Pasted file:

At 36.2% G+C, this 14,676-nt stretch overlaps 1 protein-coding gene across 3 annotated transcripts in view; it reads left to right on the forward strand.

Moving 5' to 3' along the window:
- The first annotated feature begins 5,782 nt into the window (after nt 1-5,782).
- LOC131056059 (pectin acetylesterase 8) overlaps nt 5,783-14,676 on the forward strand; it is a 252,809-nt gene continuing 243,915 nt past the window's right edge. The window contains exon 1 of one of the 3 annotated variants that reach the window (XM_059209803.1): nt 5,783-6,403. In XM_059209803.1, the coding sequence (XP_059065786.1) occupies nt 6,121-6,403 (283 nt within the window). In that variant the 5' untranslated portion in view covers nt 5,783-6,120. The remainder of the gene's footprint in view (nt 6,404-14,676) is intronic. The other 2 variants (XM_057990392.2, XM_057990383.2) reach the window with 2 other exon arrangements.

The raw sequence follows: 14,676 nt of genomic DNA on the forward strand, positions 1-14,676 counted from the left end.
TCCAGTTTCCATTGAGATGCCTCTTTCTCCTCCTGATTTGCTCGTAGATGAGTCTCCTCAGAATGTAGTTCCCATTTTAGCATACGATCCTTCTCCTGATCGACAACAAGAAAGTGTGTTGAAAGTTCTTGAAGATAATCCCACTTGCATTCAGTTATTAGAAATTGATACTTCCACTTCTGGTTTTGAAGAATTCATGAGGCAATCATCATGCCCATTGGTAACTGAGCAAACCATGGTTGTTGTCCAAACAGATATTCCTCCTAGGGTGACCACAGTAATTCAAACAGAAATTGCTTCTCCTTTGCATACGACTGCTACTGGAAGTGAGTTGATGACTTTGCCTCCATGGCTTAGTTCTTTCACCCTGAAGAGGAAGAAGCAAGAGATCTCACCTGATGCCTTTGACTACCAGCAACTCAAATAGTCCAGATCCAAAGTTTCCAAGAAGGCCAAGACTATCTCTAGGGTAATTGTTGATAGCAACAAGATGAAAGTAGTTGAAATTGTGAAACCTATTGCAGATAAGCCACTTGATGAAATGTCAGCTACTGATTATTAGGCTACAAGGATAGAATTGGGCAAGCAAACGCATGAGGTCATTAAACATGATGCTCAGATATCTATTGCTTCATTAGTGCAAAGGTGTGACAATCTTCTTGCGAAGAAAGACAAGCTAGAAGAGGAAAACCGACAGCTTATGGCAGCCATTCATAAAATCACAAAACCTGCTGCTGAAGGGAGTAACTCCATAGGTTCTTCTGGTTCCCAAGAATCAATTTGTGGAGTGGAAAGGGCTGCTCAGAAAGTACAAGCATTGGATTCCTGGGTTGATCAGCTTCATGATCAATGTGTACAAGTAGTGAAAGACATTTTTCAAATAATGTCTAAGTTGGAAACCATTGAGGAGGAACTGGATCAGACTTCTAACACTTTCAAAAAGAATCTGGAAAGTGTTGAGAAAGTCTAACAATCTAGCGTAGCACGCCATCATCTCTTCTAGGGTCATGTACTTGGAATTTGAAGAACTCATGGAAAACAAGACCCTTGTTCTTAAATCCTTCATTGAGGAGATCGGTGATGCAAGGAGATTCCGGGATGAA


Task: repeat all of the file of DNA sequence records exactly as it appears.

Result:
At 36.2% G+C, this 14,676-nt stretch overlaps 1 protein-coding gene across 3 annotated transcripts in view; it reads left to right on the forward strand.

Moving 5' to 3' along the window:
- The first annotated feature begins 5,782 nt into the window (after nt 1-5,782).
- LOC131056059 (pectin acetylesterase 8) overlaps nt 5,783-14,676 on the forward strand; it is a 252,809-nt gene continuing 243,915 nt past the window's right edge. The window contains exon 1 of one of the 3 annotated variants that reach the window (XM_059209803.1): nt 5,783-6,403. In XM_059209803.1, the coding sequence (XP_059065786.1) occupies nt 6,121-6,403 (283 nt within the window). In that variant the 5' untranslated portion in view covers nt 5,783-6,120. The remainder of the gene's footprint in view (nt 6,404-14,676) is intronic. The other 2 variants (XM_057990392.2, XM_057990383.2) reach the window with 2 other exon arrangements.

The raw sequence follows: 14,676 nt of genomic DNA on the forward strand, positions 1-14,676 counted from the left end.
TCCAGTTTCCATTGAGATGCCTCTTTCTCCTCCTGATTTGCTCGTAGATGAGTCTCCTCAGAATGTAGTTCCCATTTTAGCATACGATCCTTCTCCTGATCGACAACAAGAAAGTGTGTTGAAAGTTCTTGAAGATAATCCCACTTGCATTCAGTTATTAGAAATTGATACTTCCACTTCTGGTTTTGAAGAATTCATGAGGCAATCATCATGCCCATTGGTAACTGAGCAAACCATGGTTGTTGTCCAAACAGATATTCCTCCTAGGGTGACCACAGTAATTCAAACAGAAATTGCTTCTCCTTTGCATACGACTGCTACTGGAAGTGAGTTGATGACTTTGCCTCCATGGCTTAGTTCTTTCACCCTGAAGAGGAAGAAGCAAGAGATCTCACCTGATGCCTTTGACTACCAGCAACTCAAATAGTCCAGATCCAAAGTTTCCAAGAAGGCCAAGACTATCTCTAGGGTAATTGTTGATAGCAACAAGATGAAAGTAGTTGAAATTGTGAAACCTATTGCAGATAAGCCACTTGATGAAATGTCAGCTACTGATTATTAGGCTACAAGGATAGAATTGGGCAAGCAAACGCATGAGGTCATTAAACATGATGCTCAGATATCTATTGCTTCATTAGTGCAAAGGTGTGACAATCTTCTTGCGAAGAAAGACAAGCTAGAAGAGGAAAACCGACAGCTTATGGCAGCCATTCATAAAATCACAAAACCTGCTGCTGAAGGGAGTAACTCCATAGGTTCTTCTGGTTCCCAAGAATCAATTTGTGGAGTGGAAAGGGCTGCTCAGAAAGTACAAGCATTGGATTCCTGGGTTGATCAGCTTCATGATCAATGTGTACAAGTAGTGAAAGACATTTTTCAAATAATGTCTAAGTTGGAAACCATTGAGGAGGAACTGGATCAGACTTCTAACACTTTCAAAAAGAATCTGGAAAGTGTTGAGAAAGTCTAACAATCTAGCGTAGCACGCCATCATCTCTTCTAGGGTCATGTACTTGGAATTTGAAGAACTCATGGAAAACAAGACCCTTGTTCTTAAATCCTTCATTGAGGAGATCGGTGATGCAAGGAGATTCCGGGATGAA